Pasadena Star News: Performance reviews don’t have to be one-sided

A Los Angeles-based business and trial consultant and author has some thoughts on how to make the performance review process more productive for both sides. (Dan Coyro — Santa Cruz Sentinel)

Many would rank performance reviews right up there with getting a root canal. But Noelle Nelson, a Los Angeles-based business and trial consultant and author, has some thoughts on how to make the process more productive for both sides.

Q: Would it be safe to say that most employees dread performance reviews?

A: For employees, it’s the fear that they are going to be dinged for something they had no clue they were doing wrong. Sometimes employees, even the best of them, just don’t understand what is specifically expected of them. Employees resent it when they think they’re doing just fine only to find out during their annual review that they didn’t meet the expected goals or standards. An employee should never be surprised by a performance review. All along the year, employees should receive regular, frequent, targeted feedback on their work. Feedback is critical to employees’ ability to know what they’ve done right, and what needs improvement.

Q: Do you think most employers put enough thought into these, or do they tend to shoot from the hip with their evaluations simply to get them in on time?

A: Putting together a meaningful performance review for each employee can be a time-consuming process. Some bosses take the task seriously, others don’t want (or have the time) to put in the work to do it right. The bosses who do it right have already been communicating their praises and their concerns to their workers throughout the year. They see a performance review not just as a time to reinforce positive behaviors and discuss possible improvements, but also an opportunity to discuss the employees’ goals and career/job aspirations, to engage with employees on what matters to them.

Q: You have suggested that it makes sense to open up the performance review process to be more of a two-way exchange. How would that work?

A: The boss shouldn’t do all the talking in a performance review. When the feedback is positive, employees can usually just nod their head in agreement. When it’s negative, employees feel they need to defend themselves and the meeting can quickly go downhill. To avoid this, start off the review with a set of questions that can turn the review into a conversation, rather than an indictment. Questions to get the conversation going could include “What have you noticed about your performance this year?” “What do you think went well?” “What would you have liked to have done differently?”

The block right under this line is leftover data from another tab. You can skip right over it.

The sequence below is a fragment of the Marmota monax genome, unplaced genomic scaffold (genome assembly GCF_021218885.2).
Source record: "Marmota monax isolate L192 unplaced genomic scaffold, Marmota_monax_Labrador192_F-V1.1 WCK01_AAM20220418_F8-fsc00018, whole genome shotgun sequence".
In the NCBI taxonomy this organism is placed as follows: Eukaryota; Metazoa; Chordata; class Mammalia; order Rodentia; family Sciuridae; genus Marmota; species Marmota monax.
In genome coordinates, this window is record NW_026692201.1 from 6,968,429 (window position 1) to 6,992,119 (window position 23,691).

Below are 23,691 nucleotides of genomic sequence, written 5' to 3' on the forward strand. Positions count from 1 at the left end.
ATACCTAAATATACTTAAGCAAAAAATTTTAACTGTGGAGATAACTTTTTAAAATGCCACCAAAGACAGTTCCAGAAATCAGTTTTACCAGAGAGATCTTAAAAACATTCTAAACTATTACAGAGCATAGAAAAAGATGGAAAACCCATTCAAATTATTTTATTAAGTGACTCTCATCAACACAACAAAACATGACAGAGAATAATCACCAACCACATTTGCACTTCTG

Q: What are the benefits of opening up the process?

A: A review that’s a two-way conversation is more satisfying and more productive to both the employer and the employee. It prompts the employee to think out loud about his or her work ethic, areas to improve and goals for the future. It gives the boss a chance to see where he or she could make changes that would help the employee succeed.

Noelle Nelson is a Los Angeles-based business and trial consultant and the author of “Make More Money By Making Your Employees Happy.”

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Employee-Designed Southwest Airlines Uniforms Highlight Company’s Commitment To Its Workers

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Southwest Airlines (SWA) recently budgeted an estimated $23 million for new uniforms for its nearly 42,000 employees, but instead of hiring a clothing company to come up with the new design, Southwest went to the source–its employees—to help with the creative process. That sends an unmistakable message to employees that their opinions matter, that what the employees want is important to the company.

Forty-three employees made up the design committee (selected from about 500 applicants). They factored in weather, functionality, comfort and safety. Their designs were met with overwhelmingly positive employee approval. Following testing and adjustments, the new uniforms for flight attendants, gate agents and ramp workers will be ready in 2017.

Southwest likes to say that it values its employees. In this case, it has again shown that it puts its money where its mouth is. That makes all the difference between engaged and disengaged employees. Employer-employee relationships like these set companies apart from their competition.

Southwest Airlines is consistently listed by Glassdoor as one of the best places to work. That should come as no surprise. Most businesses still stubbornly think that squeezing everything they can from their employees will improve profits. That may work in the short term—until employees flee in droves–but it’s not a successful long-term strategy.

Southwest Airlines is also rated as the fourth top performing large carrier in the world, according to Aviation Week. Southwest’s success and profitability is a logical consequence, to a large degree, of how they value their employees. When employees have a stake in a company, studies consistently show that profits follow.

Companies do not need to spend large amounts of money to show employees that they truly matter and are appreciated. Any such effort in that direction will pay off for the employer with greater employee morale and productivity, which naturally lead to greater profits.

For more on the story of how the Southwest Airlines’ uniforms were designed, go to http://airwaysnews.com/blog/2015/10/12/new-uniforms-on-the-horizon-for-southwest-airlines/